CHANGE IN THE NMI — WELCOME, UNWELCOME AND OTHER
It had been a few years since I was last on Saipan and I wasn't sure what to expect when we headed there in late May to gather information for this issue's Country Report. We have certainly kept abreast of, and reported on, the NMI's economic problems. The economy there is, after all, still adapting to the loss of a billion-dollar garment industry, a drop in tourism since the pullout of Japan Airlines and the federalization of its labor force. That is not to mention the impact of events outside of the NMI's shores — the global economy, the March 11, 2011 disasters in Japan, for example.
However, I offer here a few random, subjective observations, more positive than negative, and, I think, indicative of the changes taking place in the NMI.
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- More of the local workforce seems to be in evidence at hotel desks, in retail stores, in restaurants, at gas stations, as office workers. This is a result, I imagine, of the impact of both the rise in the minimum wage and the new immigration regulations.
- I remember being unimpressed in the past with Saipan restaurants — for the most part they offered satisfactory fare, but were seldom anything that would draw me back to an establishment or that I would even bother to tell friends about. So I was pleasantly surprised at the improvement in offerings, including a couple of particularly imaginative appetizing meals in the style that is loosely referred to as fusion.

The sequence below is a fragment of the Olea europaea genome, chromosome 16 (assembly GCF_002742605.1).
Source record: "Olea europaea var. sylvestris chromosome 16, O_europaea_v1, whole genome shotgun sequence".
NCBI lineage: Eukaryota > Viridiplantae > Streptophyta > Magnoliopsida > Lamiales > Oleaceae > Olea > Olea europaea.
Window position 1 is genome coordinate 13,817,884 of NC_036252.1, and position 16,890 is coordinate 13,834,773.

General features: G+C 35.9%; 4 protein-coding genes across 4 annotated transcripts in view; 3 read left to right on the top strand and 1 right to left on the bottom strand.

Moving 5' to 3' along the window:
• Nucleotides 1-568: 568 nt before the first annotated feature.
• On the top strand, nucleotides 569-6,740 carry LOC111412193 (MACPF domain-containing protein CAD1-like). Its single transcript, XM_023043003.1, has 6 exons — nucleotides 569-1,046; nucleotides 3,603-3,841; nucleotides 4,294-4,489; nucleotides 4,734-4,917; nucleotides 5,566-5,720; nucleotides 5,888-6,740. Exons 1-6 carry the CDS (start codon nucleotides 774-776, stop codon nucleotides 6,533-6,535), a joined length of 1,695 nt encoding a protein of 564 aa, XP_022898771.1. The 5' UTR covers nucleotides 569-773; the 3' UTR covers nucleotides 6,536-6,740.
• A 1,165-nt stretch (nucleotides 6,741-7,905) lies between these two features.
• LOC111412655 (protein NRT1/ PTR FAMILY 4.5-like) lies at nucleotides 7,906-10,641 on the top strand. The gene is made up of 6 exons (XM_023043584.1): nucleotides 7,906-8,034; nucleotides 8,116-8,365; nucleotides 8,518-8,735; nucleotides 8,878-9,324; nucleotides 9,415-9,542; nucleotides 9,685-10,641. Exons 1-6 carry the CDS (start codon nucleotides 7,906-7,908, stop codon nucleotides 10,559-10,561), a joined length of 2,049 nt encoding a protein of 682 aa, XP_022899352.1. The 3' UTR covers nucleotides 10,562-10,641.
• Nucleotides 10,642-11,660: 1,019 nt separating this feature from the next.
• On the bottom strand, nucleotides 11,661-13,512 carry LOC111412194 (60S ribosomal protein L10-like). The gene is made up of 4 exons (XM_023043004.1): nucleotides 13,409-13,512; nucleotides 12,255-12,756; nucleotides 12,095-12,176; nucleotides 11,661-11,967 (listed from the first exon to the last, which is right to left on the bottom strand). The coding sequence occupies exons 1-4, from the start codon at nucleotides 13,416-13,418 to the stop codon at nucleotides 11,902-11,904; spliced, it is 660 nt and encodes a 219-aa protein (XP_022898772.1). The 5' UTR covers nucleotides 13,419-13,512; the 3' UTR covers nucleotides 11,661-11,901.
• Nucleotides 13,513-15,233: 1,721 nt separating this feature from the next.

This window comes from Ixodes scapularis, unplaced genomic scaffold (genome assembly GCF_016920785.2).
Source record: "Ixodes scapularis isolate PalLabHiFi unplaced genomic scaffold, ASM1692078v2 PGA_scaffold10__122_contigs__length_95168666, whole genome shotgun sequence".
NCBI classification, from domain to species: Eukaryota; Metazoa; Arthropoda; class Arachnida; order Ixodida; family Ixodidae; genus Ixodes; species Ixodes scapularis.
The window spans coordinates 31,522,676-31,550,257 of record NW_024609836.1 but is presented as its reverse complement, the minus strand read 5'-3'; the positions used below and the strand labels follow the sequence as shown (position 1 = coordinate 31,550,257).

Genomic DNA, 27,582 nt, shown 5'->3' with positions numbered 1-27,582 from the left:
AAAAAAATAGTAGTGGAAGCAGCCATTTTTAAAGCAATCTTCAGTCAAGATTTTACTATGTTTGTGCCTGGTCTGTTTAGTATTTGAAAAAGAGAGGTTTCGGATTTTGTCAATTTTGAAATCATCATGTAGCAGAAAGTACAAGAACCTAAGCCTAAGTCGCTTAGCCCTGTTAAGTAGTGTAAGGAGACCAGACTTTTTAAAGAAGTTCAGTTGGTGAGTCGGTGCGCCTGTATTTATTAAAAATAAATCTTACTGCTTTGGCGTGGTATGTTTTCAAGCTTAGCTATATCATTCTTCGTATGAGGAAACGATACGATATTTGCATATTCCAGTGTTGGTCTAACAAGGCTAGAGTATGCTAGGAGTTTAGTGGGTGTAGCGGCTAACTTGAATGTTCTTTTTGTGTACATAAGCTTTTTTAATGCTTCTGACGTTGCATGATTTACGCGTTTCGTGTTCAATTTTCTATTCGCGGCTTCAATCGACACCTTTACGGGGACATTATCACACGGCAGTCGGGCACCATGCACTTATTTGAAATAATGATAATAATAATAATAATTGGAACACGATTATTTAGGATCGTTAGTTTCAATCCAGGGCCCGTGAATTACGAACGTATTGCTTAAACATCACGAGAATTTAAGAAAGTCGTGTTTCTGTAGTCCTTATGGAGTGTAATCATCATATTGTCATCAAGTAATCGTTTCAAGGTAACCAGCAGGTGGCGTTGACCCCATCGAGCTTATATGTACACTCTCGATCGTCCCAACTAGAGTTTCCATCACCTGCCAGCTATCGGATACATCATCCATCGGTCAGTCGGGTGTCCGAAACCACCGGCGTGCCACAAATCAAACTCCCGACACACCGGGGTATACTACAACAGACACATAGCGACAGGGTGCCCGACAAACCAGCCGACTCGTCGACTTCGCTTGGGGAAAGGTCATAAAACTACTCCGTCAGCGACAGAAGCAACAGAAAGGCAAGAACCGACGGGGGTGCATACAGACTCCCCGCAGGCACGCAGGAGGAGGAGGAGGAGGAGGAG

- I'm not sure it is a change, but despite the problems, people who live on Saipan seem to really, really like it. During interviews and casual conversations the phrase (or one like it) " but it's still a great place to live," often followed a chronicling of the economic and political challenges. Residents of a range of ethnicities talking about life on Saipan used words like "beautiful" and "friendly" with surprising regularity.
- The expansion of the tourist market is for real. Signs and brochures directed at visitors are written in Japanese, Korean, Chinese and Russian and workers of those nationalities are on the job in the visitor industry. And, as we report, Chinese and Korean investment in particular is one of the positive economic signs.
- The abandoned garment factories are a rather somber reminder of what had been. It seems a shame that they sit unused, but as yet no one has come up with a workable plan for them.
- There are a surprising number of buildings that might best be described as strip malls (though most are two stories) and with them a surprising number of small businesses, though the spaces are far from full.